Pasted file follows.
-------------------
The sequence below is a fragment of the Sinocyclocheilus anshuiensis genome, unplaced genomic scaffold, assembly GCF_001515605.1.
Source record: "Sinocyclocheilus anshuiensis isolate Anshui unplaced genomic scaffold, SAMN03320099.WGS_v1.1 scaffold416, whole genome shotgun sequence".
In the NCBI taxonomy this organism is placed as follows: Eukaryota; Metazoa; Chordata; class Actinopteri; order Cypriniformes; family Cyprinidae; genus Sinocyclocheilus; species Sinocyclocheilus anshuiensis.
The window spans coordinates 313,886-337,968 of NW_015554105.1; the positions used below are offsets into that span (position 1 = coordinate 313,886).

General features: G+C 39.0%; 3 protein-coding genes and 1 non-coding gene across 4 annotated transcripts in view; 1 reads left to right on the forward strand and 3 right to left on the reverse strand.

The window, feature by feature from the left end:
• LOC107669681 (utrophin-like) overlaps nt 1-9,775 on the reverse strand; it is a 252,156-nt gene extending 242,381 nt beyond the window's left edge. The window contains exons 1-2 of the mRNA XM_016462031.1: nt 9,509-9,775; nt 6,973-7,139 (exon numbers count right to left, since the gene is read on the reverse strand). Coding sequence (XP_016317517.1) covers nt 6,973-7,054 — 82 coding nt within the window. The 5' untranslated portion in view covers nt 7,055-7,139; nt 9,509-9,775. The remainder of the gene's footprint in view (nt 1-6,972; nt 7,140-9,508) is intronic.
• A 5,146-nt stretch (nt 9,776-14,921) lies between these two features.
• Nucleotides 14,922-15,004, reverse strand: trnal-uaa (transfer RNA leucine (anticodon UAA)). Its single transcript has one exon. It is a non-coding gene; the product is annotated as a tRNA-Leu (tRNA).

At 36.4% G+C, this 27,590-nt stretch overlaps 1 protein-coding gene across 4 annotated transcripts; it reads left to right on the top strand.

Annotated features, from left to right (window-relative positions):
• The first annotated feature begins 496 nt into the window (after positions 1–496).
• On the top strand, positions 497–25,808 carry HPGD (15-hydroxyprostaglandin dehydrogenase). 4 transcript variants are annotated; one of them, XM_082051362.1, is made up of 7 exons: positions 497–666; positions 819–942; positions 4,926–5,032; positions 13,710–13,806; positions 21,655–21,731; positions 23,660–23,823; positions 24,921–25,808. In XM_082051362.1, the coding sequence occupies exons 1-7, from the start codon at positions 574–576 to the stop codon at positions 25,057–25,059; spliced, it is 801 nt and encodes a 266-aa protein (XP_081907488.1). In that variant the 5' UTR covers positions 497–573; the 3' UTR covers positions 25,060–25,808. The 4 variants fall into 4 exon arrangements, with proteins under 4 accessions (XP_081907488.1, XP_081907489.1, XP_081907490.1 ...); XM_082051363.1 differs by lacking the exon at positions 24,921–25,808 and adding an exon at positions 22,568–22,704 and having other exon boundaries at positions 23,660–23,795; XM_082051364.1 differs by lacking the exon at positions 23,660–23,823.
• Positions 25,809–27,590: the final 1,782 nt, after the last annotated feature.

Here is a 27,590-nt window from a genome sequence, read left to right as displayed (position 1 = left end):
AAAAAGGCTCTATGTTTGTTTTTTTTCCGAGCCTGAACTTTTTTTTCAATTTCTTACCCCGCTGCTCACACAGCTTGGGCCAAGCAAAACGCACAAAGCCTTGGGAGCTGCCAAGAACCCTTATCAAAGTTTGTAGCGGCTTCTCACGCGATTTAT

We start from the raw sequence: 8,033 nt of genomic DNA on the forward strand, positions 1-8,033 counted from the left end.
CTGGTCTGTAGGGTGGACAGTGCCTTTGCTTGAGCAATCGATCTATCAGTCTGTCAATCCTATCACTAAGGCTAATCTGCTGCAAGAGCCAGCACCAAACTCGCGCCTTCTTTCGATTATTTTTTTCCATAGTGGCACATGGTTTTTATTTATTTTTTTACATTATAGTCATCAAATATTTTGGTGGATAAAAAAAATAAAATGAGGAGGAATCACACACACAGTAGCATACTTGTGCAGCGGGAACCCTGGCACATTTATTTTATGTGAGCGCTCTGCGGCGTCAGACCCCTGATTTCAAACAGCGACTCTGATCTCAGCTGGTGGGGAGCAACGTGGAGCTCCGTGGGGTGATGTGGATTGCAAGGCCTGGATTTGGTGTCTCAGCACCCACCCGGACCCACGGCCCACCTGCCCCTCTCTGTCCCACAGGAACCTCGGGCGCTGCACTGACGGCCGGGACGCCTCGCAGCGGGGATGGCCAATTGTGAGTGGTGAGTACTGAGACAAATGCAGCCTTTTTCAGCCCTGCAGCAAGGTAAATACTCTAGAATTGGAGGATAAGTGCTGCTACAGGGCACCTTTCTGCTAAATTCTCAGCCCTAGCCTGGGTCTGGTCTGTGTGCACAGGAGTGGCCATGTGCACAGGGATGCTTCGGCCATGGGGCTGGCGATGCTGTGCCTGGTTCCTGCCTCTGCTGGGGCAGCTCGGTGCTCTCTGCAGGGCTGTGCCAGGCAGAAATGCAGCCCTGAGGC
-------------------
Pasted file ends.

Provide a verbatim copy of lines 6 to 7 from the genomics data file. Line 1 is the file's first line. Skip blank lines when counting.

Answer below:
The window, feature by feature from the left end:
• LOC107669681 (utrophin-like) overlaps nt 1-9,775 on the reverse strand; it is a 252,156-nt gene extending 242,381 nt beyond the window's left edge. The window contains exons 1-2 of the mRNA XM_016462031.1: nt 9,509-9,775; nt 6,973-7,139 (exon numbers count right to left, since the gene is read on the reverse strand). Coding sequence (XP_016317517.1) covers nt 6,973-7,054 — 82 coding nt within the window. The 5' untranslated portion in view covers nt 7,055-7,139; nt 9,509-9,775. The remainder of the gene's footprint in view (nt 1-6,972; nt 7,140-9,508) is intronic.